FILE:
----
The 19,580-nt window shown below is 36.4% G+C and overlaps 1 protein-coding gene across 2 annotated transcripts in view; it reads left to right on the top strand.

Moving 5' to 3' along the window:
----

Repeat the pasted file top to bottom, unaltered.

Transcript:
The 19,580-nt window shown below is 36.4% G+C and overlaps 1 protein-coding gene across 2 annotated transcripts in view; it reads left to right on the top strand.

Moving 5' to 3' along the window: